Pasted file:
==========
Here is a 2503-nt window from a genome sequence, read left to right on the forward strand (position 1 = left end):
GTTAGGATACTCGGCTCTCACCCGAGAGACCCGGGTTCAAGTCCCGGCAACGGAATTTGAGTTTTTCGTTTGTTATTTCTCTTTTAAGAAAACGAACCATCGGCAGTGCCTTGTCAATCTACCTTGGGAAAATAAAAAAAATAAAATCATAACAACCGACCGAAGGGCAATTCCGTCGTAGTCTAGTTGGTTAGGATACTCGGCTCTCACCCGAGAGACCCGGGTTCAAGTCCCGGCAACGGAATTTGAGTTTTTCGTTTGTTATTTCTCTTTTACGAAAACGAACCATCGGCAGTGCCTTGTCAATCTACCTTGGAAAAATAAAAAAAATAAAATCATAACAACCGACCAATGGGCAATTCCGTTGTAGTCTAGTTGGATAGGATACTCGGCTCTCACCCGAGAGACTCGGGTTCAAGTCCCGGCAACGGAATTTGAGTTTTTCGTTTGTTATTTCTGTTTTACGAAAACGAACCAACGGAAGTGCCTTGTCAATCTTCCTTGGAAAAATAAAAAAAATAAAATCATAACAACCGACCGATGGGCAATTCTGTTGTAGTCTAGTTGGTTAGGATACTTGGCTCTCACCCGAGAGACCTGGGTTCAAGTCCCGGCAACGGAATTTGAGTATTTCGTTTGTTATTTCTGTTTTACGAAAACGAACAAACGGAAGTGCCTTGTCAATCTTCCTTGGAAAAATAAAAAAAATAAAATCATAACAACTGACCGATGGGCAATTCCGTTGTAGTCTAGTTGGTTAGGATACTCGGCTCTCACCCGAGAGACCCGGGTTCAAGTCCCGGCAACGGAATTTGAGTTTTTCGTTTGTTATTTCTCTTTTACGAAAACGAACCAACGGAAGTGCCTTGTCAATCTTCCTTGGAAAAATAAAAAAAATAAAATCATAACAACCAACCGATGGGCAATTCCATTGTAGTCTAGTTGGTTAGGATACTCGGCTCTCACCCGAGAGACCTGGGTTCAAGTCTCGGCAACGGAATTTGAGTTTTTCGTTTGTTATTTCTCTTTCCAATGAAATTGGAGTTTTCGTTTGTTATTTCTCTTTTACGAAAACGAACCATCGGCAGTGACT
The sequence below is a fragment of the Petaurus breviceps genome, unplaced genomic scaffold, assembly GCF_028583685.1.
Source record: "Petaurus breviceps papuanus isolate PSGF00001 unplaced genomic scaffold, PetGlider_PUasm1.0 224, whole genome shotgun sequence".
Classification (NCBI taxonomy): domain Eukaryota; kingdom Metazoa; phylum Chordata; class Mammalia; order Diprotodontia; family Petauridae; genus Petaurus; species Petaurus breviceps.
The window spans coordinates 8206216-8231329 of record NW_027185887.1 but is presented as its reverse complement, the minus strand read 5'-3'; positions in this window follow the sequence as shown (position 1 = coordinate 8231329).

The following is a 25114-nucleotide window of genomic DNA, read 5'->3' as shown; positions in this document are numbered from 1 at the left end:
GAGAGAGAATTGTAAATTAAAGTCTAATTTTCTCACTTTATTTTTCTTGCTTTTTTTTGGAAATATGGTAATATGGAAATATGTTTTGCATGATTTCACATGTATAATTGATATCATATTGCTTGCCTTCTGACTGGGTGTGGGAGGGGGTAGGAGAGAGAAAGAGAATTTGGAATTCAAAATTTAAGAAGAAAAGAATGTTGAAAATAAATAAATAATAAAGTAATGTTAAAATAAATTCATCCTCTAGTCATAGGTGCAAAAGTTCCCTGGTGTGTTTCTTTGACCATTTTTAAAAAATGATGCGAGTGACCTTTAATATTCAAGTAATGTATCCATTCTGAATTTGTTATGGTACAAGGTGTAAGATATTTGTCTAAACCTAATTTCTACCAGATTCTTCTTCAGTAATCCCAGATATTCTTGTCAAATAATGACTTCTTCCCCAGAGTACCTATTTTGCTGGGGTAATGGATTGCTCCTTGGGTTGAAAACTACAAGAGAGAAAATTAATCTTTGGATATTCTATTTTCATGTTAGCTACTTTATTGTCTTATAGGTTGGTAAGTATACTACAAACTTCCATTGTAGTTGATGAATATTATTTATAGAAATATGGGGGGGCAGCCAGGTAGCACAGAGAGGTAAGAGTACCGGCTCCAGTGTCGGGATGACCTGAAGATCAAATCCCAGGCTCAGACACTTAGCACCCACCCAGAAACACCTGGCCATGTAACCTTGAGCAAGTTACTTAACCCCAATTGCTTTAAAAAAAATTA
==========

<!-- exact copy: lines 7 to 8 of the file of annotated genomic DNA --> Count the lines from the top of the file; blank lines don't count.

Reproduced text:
The following is a 25114-nucleotide window of genomic DNA, read 5'->3' as shown; positions in this document are numbered from 1 at the left end:
GAGAGAGAATTGTAAATTAAAGTCTAATTTTCTCACTTTATTTTTCTTGCTTTTTTTTGGAAATATGGTAATATGGAAATATGTTTTGCATGATTTCACATGTATAATTGATATCATATTGCTTGCCTTCTGACTGGGTGTGGGAGGGGGTAGGAGAGAGAAAGAGAATTTGGAATTCAAAATTTAAGAAGAAAAGAATGTTGAAAATAAATAAATAATAAAGTAATGTTAAAATAAATTCATCCTCTAGTCATAGGTGCAAAAGTTCCCTGGTGTGTTTCTTTGACCATTTTTAAAAAATGATGCGAGTGACCTTTAATATTCAAGTAATGTATCCATTCTGAATTTGTTATGGTACAAGGTGTAAGATATTTGTCTAAACCTAATTTCTACCAGATTCTTCTTCAGTAATCCCAGATATTCTTGTCAAATAATGACTTCTTCCCCAGAGTACCTATTTTGCTGGGGTAATGGATTGCTCCTTGGGTTGAAAACTACAAGAGAGAAAATTAATCTTTGGATATTCTATTTTCATGTTAGCTACTTTATTGTCTTATAGGTTGGTAAGTATACTACAAACTTCCATTGTAGTTGATGAATATTATTTATAGAAATATGGGGGGGCAGCCAGGTAGCACAGAGAGGTAAGAGTACCGGCTCCAGTGTCGGGATGACCTGAAGATCAAATCCCAGGCTCAGACACTTAGCACCCACCCAGAAACACCTGGCCATGTAACCTTGAGCAAGTTACTTAACCCCAATTGCTTTAAAAAAAATTA